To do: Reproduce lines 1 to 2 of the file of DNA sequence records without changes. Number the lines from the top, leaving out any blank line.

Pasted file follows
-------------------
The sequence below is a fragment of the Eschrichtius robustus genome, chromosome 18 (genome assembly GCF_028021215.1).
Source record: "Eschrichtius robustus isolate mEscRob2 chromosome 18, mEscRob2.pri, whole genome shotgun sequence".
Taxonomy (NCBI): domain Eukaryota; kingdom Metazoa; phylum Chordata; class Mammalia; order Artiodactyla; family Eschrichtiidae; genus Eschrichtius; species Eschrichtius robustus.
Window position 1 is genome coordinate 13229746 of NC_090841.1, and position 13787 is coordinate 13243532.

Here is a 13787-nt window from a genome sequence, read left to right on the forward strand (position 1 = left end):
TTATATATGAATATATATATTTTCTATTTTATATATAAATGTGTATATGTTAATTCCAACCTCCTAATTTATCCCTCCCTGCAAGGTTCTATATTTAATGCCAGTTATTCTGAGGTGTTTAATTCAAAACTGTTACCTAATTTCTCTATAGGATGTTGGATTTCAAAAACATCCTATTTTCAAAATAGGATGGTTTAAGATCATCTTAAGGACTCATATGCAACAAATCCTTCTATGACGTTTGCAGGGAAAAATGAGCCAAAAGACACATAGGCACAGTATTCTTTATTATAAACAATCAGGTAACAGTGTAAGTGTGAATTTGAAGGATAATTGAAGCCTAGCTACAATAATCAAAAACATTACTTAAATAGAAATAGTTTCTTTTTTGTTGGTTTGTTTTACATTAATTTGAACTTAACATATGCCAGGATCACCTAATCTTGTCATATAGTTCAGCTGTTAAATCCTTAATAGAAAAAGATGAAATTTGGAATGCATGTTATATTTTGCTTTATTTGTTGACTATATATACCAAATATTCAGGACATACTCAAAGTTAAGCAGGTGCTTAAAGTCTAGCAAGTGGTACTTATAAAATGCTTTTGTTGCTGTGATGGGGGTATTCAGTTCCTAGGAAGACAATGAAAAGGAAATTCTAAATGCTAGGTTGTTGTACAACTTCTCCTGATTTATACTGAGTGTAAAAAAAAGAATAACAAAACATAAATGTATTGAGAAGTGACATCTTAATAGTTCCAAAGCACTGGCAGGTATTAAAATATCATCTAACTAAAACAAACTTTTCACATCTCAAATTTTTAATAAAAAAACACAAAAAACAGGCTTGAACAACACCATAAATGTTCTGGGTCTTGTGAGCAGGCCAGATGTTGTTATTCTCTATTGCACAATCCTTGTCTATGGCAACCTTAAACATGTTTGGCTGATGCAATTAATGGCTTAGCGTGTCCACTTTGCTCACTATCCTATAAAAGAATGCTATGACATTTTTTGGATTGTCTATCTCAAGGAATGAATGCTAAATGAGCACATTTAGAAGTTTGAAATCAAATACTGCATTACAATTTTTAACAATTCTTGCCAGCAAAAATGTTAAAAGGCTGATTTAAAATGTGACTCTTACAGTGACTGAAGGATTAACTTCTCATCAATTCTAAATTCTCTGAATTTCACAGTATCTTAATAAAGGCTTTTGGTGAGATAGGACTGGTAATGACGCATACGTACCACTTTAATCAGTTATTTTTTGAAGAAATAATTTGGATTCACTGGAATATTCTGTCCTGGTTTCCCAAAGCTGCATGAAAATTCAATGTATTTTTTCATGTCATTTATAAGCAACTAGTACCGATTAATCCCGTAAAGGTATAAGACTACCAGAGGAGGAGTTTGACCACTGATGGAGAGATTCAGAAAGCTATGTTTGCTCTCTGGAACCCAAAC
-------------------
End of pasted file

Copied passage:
The sequence below is a fragment of the Eschrichtius robustus genome, chromosome 18 (genome assembly GCF_028021215.1).
Source record: "Eschrichtius robustus isolate mEscRob2 chromosome 18, mEscRob2.pri, whole genome shotgun sequence".